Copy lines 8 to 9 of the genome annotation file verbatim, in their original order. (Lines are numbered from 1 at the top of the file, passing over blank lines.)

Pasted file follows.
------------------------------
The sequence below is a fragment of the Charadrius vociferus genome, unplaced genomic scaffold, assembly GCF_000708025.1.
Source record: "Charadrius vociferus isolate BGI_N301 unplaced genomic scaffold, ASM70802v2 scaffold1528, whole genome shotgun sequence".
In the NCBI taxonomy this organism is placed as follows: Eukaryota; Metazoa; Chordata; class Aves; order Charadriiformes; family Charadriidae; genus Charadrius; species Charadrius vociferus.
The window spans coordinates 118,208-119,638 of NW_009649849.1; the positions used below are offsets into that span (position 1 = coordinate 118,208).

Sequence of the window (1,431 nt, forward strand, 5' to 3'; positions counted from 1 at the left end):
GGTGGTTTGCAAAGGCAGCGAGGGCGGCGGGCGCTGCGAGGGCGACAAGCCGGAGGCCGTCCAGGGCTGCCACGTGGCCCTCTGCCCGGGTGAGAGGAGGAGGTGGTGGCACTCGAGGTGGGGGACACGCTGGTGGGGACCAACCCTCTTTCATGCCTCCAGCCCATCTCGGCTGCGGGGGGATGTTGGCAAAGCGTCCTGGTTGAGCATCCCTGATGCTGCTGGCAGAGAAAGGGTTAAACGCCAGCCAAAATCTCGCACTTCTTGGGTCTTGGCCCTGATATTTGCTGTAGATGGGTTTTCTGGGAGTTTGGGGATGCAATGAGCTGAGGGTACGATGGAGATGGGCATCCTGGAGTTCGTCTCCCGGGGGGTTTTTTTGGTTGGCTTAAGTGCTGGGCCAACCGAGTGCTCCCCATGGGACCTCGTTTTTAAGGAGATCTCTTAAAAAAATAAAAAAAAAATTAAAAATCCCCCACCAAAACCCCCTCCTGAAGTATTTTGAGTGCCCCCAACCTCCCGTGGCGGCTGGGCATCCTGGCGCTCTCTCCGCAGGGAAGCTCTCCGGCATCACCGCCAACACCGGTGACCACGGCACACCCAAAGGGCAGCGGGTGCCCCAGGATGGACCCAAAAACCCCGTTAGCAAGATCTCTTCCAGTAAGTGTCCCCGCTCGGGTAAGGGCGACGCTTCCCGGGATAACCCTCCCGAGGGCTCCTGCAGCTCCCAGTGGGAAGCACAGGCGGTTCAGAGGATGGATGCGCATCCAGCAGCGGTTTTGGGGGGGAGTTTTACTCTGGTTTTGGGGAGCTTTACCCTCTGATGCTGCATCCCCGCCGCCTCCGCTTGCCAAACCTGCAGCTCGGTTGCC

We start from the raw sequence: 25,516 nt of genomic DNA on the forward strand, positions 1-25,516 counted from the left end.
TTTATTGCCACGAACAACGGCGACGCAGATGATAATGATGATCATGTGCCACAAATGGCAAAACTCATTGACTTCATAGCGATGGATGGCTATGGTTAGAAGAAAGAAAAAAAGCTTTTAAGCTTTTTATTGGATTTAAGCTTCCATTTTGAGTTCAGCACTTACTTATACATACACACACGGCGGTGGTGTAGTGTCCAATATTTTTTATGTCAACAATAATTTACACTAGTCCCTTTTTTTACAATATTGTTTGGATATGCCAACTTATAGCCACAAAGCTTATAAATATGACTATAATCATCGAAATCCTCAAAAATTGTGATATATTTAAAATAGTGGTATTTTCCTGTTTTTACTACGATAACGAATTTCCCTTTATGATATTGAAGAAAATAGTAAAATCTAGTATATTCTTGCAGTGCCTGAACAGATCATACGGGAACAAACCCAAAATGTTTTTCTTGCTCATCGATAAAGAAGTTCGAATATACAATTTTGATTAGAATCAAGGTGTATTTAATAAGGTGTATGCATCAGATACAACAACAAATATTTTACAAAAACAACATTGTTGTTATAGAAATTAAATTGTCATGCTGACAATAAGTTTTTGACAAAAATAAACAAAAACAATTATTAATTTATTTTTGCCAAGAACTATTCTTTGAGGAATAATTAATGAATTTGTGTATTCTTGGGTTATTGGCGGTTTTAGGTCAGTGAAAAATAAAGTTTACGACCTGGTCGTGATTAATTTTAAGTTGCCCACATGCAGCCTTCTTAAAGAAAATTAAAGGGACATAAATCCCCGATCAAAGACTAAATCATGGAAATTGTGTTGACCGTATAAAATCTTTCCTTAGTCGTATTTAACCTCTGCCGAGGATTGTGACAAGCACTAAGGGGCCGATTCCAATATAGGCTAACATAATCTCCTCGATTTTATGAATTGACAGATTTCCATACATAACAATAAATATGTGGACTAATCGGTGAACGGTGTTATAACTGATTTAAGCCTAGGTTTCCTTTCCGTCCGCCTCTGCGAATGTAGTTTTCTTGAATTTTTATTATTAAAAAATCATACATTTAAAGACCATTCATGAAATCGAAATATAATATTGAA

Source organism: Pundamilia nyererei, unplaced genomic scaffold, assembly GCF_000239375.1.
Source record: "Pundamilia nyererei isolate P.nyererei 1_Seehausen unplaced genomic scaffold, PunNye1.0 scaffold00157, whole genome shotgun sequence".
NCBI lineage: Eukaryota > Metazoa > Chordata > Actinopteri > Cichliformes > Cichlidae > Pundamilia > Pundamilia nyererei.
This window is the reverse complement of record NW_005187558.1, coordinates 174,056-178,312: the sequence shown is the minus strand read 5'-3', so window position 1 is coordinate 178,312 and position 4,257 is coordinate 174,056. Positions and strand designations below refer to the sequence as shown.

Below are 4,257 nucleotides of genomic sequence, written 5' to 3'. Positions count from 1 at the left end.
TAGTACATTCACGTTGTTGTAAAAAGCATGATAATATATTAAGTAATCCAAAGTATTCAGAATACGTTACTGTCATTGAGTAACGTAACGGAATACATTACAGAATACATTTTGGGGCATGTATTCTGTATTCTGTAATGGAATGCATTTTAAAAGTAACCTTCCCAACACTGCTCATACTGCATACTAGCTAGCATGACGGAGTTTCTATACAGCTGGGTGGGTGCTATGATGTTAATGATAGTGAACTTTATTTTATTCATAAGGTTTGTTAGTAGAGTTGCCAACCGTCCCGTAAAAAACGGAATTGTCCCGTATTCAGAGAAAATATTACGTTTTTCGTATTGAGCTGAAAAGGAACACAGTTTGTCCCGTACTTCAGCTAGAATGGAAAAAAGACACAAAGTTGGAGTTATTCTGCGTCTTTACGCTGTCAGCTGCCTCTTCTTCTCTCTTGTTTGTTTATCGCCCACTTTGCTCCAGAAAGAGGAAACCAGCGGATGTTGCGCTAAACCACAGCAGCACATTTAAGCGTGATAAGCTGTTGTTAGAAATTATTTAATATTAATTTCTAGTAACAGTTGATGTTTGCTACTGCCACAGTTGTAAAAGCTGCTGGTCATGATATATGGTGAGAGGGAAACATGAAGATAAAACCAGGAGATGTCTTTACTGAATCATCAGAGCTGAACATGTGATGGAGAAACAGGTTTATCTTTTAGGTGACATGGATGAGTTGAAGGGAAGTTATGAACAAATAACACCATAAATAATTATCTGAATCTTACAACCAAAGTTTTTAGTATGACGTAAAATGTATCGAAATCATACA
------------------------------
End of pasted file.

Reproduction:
TTTATTGCCACGAACAACGGCGACGCAGATGATAATGATGATCATGTGCCACAAATGGCAAAACTCATTGACTTCATAGCGATGGATGGCTATGGTTAGAAGAAAGAAAAAAAGCTTTTAAGCTTTTTATTGGATTTAAGCTTCCATTTTGAGTTCAGCACTTACTTATACATACACACACGGCGGTGGTGTAGTGTCCAATATTTTTTATGTCAACAATAATTTACACTAGTCCCTTTTTTTACAATATTGTTTGGATATGCCAACTTATAGCCACAAAGCTTATAAATATGACTATAATCATCGAAATCCTCAAAAATTGTGATATATTTAAAATAGTGGTATTTTCCTGTTTTTACTACGATAACGAATTTCCCTTTATGATATTGAAGAAAATAGTAAAATCTAGTATATTCTTGCAGTGCCTGAACAGATCATACGGGAACAAACCCAAAATGTTTTTCTTGCTCATCGATAAAGAAGTTCGAATATACAATTTTGATTAGAATCAAGGTGTATTTAATAAGGTGTATGCATCAGATACAACAACAAATATTTTACAAAAACAACATTGTTGTTATAGAAATTAAATTGTCATGCTGACAATAAGTTTTTGACAAAAATAAACAAAAACAATTATTAATTTATTTTTGCCAAGAACTATTCTTTGAGGAATAATTAATGAATTTGTGTATTCTTGGGTTATTGGCGGTTTTAGGTCAGTGAAAAATAAAGTTTACGACCTGGTCGTGATTAATTTTAAGTTGCCCACATGCAGCCTTCTTAAAGAAAATTAAAGGGACATAAATCCCCGATCAAAGACTAAATCATGGAAATTGTGTTGACCGTATAAAATCTTTCCTTAGTCGTATTTAACCTCTGCCGAGGATTGTGACAAGCACTAAGGGGCCGATTCCAATATAGGCTAACATAATCTCCTCGATTTTATGAATTGACAGATTTCCATACATAACAATAAATATGTGGACTAATCGGTGAACGGTGTTATAACTGATTTAAGCCTAGGTTTCCTTTCCGTCCGCCTCTGCGAATGTAGTTTTCTTGAATTTTTATTATTAAAAAATCATACATTTAAAGACCATTCATGAAATCGAAATATAATATTGAA

Source organism: Pundamilia nyererei, unplaced genomic scaffold, assembly GCF_000239375.1.